Liz Truss will plunge the economy into an “inflation spiral” if she does not choose between her unfunded £50 billion tax cuts or providing cost-of-living support, her Tory leadership rival has warned.
Rishi Sunak’s campaign said the Foreign Secretary would increase borrowing to “historic and dangerous levels”, and place public finances into “serious jeopardy”, if she attempts both.
The comments came after Ms Truss, the frontrunner to be the next prime minister, signalled she could help firms and households with soaring energy bills with direct support this winter.
She was looking at assistance “across the board” despite in the past insisting she was focused on tax cuts rather than what she termed “giving out handouts”.
A statement from Mr Sunak’s campaign said: “Following weeks of rejecting direct support payments as ‘handouts’, Truss supporters have slowly woken up to the reality of what winter brings. They now say that they will provide people with help – but what help, for who, when and how it will be paid for remains a mystery.
“The reality is that Truss cannot deliver a support package as well as come good on £50 billion worth of unfunded, permanent tax cuts in one go.
“To do so would mean increasing borrowing to historic and dangerous levels, putting the public finances in serious jeopardy and plunging the economy into an inflation spiral.”
The row comes ahead of Ofgem’s announcement on Friday when the regulator is expected to hike the cap on energy bills from £1,971 to around £3,600.
The former chancellor’s team also seized on reports that Ms Truss is not planning to ask the independent Office for Budget Responsibility (OBR) for a forecast ahead of the emergency budget she is planning for next month.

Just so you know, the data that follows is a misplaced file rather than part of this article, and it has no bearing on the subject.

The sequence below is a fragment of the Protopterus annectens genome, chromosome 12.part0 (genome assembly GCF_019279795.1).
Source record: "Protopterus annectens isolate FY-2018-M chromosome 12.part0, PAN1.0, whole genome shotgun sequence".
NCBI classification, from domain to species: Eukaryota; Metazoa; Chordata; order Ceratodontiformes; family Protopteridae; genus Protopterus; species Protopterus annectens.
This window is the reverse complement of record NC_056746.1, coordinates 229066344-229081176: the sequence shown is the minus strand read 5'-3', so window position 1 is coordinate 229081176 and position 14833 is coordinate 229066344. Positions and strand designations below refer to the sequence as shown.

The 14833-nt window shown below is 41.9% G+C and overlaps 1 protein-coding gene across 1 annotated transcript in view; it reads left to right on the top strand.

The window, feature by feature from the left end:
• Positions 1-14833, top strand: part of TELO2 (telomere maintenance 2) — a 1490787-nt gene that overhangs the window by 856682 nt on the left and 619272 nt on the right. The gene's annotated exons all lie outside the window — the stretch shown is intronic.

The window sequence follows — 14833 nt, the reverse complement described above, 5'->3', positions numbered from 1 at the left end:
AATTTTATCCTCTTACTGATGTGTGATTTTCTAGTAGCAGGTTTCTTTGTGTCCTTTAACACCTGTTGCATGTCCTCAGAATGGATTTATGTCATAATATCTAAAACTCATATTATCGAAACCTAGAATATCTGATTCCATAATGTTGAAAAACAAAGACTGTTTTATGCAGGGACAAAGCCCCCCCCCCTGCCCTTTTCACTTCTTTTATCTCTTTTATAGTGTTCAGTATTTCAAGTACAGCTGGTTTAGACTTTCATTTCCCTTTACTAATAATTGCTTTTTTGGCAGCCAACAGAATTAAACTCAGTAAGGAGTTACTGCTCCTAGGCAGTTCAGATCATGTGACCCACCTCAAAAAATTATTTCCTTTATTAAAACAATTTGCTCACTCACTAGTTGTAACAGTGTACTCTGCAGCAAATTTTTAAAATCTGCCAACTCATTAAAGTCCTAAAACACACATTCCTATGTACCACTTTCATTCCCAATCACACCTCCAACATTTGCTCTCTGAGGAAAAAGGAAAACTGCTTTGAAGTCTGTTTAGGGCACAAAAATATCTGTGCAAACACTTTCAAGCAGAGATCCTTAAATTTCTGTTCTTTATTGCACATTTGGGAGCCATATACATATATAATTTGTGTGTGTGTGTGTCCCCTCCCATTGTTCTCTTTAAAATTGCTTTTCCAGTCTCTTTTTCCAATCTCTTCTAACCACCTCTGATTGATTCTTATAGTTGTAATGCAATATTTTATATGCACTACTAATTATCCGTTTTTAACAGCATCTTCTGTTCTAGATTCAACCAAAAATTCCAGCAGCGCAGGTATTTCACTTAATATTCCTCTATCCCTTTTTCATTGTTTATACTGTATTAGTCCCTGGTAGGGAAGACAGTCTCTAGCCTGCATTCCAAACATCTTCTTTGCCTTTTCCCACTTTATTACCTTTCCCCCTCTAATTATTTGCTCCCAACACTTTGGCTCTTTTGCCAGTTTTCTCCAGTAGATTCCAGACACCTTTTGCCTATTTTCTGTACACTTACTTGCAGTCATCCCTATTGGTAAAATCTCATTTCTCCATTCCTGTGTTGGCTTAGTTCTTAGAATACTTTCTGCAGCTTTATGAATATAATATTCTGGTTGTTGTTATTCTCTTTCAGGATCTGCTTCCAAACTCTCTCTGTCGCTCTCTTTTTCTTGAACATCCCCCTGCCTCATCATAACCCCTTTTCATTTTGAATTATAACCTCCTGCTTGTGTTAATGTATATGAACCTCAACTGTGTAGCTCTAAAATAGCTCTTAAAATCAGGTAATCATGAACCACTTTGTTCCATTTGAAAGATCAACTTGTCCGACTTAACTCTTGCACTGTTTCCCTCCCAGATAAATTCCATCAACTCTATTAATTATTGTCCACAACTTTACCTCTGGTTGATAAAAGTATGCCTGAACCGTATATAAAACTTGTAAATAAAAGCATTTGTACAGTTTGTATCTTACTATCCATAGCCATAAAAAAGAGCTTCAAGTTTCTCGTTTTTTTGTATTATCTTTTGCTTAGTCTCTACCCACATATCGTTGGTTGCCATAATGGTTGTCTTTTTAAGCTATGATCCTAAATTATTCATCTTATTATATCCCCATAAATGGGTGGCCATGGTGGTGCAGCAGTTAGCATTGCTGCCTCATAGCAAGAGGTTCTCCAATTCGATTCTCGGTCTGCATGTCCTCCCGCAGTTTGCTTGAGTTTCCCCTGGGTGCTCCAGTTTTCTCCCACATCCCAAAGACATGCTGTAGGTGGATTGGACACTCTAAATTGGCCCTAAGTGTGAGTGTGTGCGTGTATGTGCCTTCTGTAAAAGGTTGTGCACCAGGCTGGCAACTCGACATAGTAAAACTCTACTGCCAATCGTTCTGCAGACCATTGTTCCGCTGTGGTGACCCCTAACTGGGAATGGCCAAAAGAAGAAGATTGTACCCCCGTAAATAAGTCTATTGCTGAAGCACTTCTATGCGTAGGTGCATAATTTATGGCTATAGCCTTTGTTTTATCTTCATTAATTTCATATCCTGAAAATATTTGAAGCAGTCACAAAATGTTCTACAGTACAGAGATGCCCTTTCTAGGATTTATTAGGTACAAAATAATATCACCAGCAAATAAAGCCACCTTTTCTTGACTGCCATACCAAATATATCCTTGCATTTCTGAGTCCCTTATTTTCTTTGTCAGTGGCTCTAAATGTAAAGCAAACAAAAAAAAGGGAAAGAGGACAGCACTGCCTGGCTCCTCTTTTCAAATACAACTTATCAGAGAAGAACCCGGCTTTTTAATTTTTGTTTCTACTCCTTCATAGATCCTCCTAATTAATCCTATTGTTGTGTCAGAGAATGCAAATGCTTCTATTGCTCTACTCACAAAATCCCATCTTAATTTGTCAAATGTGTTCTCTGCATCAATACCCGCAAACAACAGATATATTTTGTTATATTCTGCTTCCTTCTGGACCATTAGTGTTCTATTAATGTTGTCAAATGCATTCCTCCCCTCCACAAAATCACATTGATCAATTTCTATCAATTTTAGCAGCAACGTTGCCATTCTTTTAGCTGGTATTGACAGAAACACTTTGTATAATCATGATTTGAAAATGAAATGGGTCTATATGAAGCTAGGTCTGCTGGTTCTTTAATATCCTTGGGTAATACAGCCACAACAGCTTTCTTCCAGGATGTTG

“It’s no wonder they want to avoid independent scrutiny of the OBR in their emergency budget – they know you can’t do both and it’s time they came clean about that now,” Mr Sunak’s campaign said.
Ms Truss’s economic vision and her reported plans for the OBR, which is required to produce two forecasts a year, was coming under increasing attacks from Tory critics.
Lord Griffiths, the Conservative peer who served as Margaret Thatcher’s head of policy, said: “The Bank of England’s devastating outlook for the economy contrasts with Liz’s optimism – for her to now prevent the OBR doing proper analysis of the facts would seem to indicate complete loss of confidence in the policy she is advocating.”
Conservative heavyweight Michael Gove warned in an article for the Times that Ms Truss was on a “holiday from reality” with her plans for tax cuts during an economic crisis as he endorsed Mr Sunak.
Mr Gove, who served as levelling-up secretary until being sacked by Boris Johnson before his resignation as Tory leader, said Ms Truss’s vision puts the “stock options of FTSE 100 executives” before the nation’s poorest.
Business Secretary Kwasi Kwarteng, a close ally of Ms Truss who is tipped to be her chancellor, insisted there would be fresh support this winter as energy bills soar.
“I understand the deep anxiety this is causing. As winter approaches, millions of families will be concerned about how they are going to make ends meet,” he wrote in the Mail+.
“But I want to reassure the British people that help is coming.”
Ms Truss was expressing optimism for the economy, saying there is “too much talk that there’s going to be a recession” as she insisted an economic slump is not inevitable despite the Bank’s forecast.
In an interview with the Sun on Sunday, she said she was looking at help “across the board” in a hint that there could be more support for businesses and households.
So far, she has focused on cutting taxes, such as an immediate reversal of the national insurance hike, while Mr Sunak has focused on trying to bring soaring inflation down.